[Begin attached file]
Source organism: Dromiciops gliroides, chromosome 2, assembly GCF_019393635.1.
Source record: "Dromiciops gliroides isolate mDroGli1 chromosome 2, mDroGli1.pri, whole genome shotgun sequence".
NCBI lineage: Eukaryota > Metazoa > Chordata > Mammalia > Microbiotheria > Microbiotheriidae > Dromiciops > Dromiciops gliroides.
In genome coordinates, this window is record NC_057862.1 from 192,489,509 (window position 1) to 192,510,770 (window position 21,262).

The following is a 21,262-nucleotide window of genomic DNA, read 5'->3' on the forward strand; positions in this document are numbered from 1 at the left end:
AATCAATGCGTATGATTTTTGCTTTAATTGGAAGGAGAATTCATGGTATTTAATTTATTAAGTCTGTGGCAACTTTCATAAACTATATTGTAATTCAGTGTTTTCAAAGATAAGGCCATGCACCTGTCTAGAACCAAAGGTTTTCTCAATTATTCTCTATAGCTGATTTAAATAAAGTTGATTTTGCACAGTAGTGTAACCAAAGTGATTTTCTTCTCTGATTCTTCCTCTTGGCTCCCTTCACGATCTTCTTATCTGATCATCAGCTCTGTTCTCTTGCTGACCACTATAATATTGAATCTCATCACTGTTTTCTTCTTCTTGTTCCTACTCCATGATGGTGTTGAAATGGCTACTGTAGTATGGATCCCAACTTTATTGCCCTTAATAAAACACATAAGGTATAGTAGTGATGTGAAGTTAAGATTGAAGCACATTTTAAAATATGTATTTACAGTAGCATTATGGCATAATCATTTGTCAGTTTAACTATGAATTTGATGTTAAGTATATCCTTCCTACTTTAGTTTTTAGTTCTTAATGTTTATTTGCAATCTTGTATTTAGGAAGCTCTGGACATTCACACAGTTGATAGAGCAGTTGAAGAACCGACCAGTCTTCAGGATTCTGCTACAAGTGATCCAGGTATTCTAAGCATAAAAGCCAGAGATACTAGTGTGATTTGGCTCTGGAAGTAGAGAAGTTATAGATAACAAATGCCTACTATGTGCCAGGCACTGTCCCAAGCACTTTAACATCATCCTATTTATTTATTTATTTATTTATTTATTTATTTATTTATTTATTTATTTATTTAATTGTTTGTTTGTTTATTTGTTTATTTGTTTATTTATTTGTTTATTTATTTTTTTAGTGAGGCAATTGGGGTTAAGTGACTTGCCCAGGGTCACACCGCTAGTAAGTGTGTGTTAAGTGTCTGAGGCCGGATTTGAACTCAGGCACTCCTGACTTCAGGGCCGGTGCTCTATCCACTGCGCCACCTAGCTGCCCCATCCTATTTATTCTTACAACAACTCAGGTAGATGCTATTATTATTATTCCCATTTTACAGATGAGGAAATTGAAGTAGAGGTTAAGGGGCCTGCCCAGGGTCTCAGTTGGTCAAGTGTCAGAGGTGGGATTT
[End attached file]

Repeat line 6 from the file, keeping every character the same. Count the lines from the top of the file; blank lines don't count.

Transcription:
AATCAATGCGTATGATTTTTGCTTTAATTGGAAGGAGAATTCATGGTATTTAATTTATTAAGTCTGTGGCAACTTTCATAAACTATATTGTAATTCAGTGTTTTCAAAGATAAGGCCATGCACCTGTCTAGAACCAAAGGTTTTCTCAATTATTCTCTATAGCTGATTTAAATAAAGTTGATTTTGCACAGTAGTGTAACCAAAGTGATTTTCTTCTCTGATTCTTCCTCTTGGCTCCCTTCACGATCTTCTTATCTGATCATCAGCTCTGTTCTCTTGCTGACCACTATAATATTGAATCTCATCACTGTTTTCTTCTTCTTGTTCCTACTCCATGATGGTGTTGAAATGGCTACTGTAGTATGGATCCCAACTTTATTGCCCTTAATAAAACACATAAGGTATAGTAGTGATGTGAAGTTAAGATTGAAGCACATTTTAAAATATGTATTTACAGTAGCATTATGGCATAATCATTTGTCAGTTTAACTATGAATTTGATGTTAAGTATATCCTTCCTACTTTAGTTTTTAGTTCTTAATGTTTATTTGCAATCTTGTATTTAGGAAGCTCTGGACATTCACACAGTTGATAGAGCAGTTGAAGAACCGACCAGTCTTCAGGATTCTGCTACAAGTGATCCAGGTATTCTAAGCATAAAAGCCAGAGATACTAGTGTGATTTGGCTCTGGAAGTAGAGAAGTTATAGATAACAAATGCCTACTATGTGCCAGGCACTGTCCCAAGCACTTTAACATCATCCTATTTATTTATTTATTTATTTATTTATTTATTTATTTATTTATTTATTTATTTAATTGTTTGTTTGTTTATTTGTTTATTTGTTTATTTATTTGTTTATTTATTTTTTTAGTGAGGCAATTGGGGTTAAGTGACTTGCCCAGGGTCACACCGCTAGTAAGTGTGTGTTAAGTGTCTGAGGCCGGATTTGAACTCAGGCACTCCTGACTTCAGGGCCGGTGCTCTATCCACTGCGCCACCTAGCTGCCCCATCCTATTTATTCTTACAACAACTCAGGTAGATGCTATTATTATTATTCCCATTTTACAGATGAGGAAATTGAAGTAGAGGTTAAGGGGCCTGCCCAGGGTCTCAGTTGGTCAAGTGTCAGAGGTGGGATTT